April 23, 2012: American media have reported that the president of Iraq’s KRG, Massud Barzani, may be pursuing a deal with Turkey in exchange for Turkish support for increased KRG autonomy from Iraq. The KRG would provide Turkey with all the oil it needs. This story has appeared before, but the Iraqi national government’s decision to remain neutral regarding Syria’s civil war has fueled new speculation that Turkey’s relationship with the Iraqi government will face new strains.

April 21, 2012: One Turkish soldier was killed when he stepped on a land mine near the town of Uludere (Sirnak province).

April 20, 2012: KRG President Massoud Barzani has held a meeting in Turkey with Turkish Prime Minister Recep Tayyip Erdo and other senior officials. The meetings followed a statement by the Turkish government that it will cease all military operations against the PKK when the PKK lays down its weapons. Before he left Turkey Barzani said that the PKK should end its armed struggle with the Turkish government or face terrible consequences.

April 19, 2012: A group of PKK political supporters threw eggs and stones at the Turkish embassy in Athens, Greece and police arrested 16 demonstrators.

April 18, 2012: Turkish security personnel (this usually means gendarmes or national police special operations units) arrested 21 people in Hakkari province. The counter-insurgent sweep took place near the town of Cukurca. The government claimed that the 21 people detained are suspected of belonging to the PKK. Several of the arrested may have helped the PKK conduct its attack of October 19, 2011, on a border post near Cukurca which left 24 soldiers dead.

April 15, 2012: A gendarme unit killed two PKK terrorists in what was described as a PKK hideout. One of the terrorists was identified as the senior commander of PKK operations in the Black Sea region. The gendarme operation took place in Amasya province (north central Turkey, not far from the Black Sea) after two Turkish soldiers were slain in the town of nearby Çigdemlik on April 11.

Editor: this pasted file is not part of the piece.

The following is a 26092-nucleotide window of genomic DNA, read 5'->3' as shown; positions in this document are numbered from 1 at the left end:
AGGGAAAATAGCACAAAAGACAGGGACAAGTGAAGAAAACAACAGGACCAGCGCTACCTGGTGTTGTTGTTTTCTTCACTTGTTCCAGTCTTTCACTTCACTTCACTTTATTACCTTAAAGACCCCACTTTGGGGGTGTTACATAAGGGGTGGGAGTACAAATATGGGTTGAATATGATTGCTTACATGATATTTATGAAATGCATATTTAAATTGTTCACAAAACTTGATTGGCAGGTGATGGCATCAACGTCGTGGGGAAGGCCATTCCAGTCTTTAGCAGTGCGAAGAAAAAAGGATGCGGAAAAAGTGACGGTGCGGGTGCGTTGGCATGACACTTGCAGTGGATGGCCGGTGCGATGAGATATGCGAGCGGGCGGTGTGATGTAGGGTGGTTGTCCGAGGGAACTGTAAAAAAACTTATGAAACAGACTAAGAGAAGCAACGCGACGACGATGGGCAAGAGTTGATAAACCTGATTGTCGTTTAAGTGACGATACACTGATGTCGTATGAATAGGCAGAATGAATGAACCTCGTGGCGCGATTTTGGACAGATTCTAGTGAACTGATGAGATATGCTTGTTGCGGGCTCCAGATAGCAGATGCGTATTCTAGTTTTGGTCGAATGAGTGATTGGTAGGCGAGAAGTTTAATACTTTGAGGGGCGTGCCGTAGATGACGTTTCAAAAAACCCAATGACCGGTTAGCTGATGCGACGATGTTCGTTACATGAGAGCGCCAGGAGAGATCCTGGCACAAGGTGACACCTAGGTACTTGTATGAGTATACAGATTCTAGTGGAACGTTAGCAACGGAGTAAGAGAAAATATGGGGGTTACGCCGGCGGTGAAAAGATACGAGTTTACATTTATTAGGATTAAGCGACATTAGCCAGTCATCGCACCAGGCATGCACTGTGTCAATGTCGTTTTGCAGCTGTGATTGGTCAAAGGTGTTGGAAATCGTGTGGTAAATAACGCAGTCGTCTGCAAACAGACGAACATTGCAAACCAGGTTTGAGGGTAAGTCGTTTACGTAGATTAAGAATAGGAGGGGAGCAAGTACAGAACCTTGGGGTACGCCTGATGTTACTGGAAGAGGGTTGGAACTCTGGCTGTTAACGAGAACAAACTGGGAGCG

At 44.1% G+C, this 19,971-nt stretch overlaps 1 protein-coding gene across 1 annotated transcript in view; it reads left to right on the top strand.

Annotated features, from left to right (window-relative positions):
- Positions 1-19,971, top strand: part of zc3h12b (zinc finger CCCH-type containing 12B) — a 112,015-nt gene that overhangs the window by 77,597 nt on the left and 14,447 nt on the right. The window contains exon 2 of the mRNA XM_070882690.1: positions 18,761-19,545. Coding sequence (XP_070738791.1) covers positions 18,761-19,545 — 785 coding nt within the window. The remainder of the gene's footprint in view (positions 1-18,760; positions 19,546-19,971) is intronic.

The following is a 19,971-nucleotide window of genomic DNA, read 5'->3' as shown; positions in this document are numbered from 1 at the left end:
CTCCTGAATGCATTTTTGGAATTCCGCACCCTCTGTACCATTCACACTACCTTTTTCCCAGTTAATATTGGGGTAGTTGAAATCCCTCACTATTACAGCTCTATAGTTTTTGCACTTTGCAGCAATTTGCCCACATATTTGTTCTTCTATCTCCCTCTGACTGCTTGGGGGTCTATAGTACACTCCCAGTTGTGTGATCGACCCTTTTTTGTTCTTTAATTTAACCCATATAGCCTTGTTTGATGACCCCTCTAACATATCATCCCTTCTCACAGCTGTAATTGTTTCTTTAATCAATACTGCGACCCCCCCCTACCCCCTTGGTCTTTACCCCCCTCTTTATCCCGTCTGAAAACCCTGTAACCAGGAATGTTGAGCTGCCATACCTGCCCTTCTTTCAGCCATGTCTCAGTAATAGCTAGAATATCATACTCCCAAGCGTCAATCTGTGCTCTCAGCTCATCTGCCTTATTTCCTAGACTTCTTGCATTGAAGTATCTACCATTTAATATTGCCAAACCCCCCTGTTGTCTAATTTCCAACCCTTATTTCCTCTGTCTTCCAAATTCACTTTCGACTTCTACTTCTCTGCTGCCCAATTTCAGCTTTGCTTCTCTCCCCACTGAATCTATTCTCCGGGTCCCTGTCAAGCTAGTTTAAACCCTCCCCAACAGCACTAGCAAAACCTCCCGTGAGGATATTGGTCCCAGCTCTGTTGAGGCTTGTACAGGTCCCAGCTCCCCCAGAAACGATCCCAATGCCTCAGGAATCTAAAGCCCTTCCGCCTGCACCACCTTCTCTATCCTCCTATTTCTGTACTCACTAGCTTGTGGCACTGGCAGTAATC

April 13, 2012: Turkish security forces killed two PKK fighters in a battle near the town of Nusaybin (Mardin province, southeastern Turkey).

April 12, 2012: Turkish Army units battled PKK militants in a series of firefights near the town of Uludere (Sirnak province, Iraqi border area). Two Turkish soldiers died in the firefights and three soldiers were wounded. The army reported that it had heli-lifted reinforcing infantry units into the area after the firefights.

April 9, 2012: The Syrian wing of the PKK continues to make pro-Assad regime statements. Meanwhile, several Syrian Kurdish groups say that while they favor the rebellion (and do not support the PKK) they do not believe Syria’s rebels will defeat the government. These Syrian Kurdish groups are demanding that the rebel Syrian National Council (rebel political umbrella organization) support cultural and political rights for Kurds. So far the SNC has not.

April 7, 2012: The Turkish government reported that senior Syrian PKK leader Fehman Hussein has returned to Iraq after getting medical attention in Syria. Hussein was wounded in a battle inside Turkey earlier this year.

April 6, 2012: The U.S. government has asked Iraqi KRG president Massud Barzani to improve relations with the Iraqi national government in Baghdad. Barzani visited the U.S. and spoke with the American vice-president.